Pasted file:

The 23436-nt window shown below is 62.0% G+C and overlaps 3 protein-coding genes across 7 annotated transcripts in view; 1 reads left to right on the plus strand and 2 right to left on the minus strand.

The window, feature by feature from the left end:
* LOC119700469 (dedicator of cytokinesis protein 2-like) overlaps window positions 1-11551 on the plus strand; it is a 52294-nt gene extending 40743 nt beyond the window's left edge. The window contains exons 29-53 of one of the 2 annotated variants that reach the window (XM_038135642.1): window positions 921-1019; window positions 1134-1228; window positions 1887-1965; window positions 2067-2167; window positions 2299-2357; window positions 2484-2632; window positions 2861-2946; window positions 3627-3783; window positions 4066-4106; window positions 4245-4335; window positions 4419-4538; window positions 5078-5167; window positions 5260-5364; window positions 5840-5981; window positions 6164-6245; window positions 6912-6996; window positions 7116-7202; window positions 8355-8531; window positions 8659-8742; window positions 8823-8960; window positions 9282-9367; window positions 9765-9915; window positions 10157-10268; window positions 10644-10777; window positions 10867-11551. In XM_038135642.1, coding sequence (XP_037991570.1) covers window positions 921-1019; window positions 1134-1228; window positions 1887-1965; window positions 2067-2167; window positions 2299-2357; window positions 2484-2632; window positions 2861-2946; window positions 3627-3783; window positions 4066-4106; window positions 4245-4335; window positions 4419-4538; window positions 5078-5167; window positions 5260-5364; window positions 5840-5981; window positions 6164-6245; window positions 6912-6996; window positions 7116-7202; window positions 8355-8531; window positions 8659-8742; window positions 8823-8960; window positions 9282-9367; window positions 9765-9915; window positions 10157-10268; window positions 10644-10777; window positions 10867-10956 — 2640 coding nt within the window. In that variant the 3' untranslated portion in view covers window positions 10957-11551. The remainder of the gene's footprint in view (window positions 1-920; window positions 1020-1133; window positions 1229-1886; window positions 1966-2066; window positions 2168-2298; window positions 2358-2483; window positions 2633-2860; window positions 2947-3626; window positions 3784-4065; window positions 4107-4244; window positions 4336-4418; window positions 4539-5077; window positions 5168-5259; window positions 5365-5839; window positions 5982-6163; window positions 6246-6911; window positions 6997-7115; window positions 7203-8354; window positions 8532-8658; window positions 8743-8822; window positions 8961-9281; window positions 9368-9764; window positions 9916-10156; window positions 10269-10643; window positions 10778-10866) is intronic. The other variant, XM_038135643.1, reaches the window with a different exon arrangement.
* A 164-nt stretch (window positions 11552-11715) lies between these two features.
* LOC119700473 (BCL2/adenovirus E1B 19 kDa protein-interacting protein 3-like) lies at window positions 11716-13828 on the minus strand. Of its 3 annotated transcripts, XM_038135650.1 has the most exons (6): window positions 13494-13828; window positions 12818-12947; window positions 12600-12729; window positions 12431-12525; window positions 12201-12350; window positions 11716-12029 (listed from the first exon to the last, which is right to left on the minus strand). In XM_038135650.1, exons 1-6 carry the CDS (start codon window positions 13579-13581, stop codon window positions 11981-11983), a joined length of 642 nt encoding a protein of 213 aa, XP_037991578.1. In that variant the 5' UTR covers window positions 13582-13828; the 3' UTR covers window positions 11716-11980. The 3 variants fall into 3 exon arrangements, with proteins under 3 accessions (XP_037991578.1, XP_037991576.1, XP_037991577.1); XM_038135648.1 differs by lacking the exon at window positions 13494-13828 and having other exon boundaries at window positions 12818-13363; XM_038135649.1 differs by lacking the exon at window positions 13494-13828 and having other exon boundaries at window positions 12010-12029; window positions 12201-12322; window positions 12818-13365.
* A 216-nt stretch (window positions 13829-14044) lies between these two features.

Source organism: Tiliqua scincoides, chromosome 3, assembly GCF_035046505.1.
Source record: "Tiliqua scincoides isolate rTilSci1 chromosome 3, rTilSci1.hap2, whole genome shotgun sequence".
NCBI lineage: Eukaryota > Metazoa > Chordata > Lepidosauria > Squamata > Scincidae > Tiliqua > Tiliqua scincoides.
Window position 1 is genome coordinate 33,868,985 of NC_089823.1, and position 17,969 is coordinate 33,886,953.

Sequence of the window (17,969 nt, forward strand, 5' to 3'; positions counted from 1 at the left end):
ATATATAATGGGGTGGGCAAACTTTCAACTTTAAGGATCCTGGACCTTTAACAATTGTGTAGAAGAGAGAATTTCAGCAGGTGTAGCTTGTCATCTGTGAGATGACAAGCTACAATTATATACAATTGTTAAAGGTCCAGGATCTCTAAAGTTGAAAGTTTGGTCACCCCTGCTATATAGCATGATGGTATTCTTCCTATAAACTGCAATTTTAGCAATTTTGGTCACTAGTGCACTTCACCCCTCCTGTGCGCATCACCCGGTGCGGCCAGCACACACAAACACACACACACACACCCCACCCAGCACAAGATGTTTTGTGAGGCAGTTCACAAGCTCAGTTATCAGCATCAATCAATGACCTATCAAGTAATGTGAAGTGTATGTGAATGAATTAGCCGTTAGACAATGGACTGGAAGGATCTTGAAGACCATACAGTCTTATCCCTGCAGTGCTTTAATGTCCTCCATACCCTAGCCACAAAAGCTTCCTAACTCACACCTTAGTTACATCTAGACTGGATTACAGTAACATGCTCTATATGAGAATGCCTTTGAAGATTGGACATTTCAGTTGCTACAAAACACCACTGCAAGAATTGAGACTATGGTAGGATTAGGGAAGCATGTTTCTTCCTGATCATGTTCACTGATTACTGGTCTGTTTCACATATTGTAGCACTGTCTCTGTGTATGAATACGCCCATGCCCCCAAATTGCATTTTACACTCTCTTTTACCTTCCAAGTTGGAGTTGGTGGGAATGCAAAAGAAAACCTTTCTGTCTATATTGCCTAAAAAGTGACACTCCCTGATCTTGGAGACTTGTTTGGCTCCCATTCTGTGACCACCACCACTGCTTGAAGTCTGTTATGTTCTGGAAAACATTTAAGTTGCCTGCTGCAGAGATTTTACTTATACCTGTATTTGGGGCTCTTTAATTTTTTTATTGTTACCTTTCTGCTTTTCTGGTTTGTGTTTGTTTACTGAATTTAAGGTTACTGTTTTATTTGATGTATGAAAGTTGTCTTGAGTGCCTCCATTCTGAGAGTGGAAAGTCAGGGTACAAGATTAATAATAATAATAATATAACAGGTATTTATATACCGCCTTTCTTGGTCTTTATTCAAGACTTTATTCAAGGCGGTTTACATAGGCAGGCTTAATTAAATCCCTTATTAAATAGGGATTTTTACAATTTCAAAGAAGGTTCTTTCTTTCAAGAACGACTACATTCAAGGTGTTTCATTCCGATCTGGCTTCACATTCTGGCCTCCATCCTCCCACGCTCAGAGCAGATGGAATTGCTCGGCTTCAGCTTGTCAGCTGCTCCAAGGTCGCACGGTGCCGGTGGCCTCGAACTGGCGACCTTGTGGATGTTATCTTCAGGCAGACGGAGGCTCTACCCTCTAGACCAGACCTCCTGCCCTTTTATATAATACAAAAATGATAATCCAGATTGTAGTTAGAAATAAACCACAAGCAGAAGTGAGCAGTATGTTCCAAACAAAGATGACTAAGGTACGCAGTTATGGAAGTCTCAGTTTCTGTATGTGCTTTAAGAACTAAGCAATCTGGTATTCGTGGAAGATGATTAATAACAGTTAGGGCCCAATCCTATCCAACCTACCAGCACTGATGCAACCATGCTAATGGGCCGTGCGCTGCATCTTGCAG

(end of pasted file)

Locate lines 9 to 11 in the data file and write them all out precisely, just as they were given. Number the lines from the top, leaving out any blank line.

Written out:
NCBI lineage: Eukaryota > Metazoa > Chordata > Lepidosauria > Squamata > Scincidae > Tiliqua > Tiliqua scincoides.
Window position 1 is genome coordinate 33,868,985 of NC_089823.1, and position 17,969 is coordinate 33,886,953.

Sequence of the window (17,969 nt, forward strand, 5' to 3'; positions counted from 1 at the left end):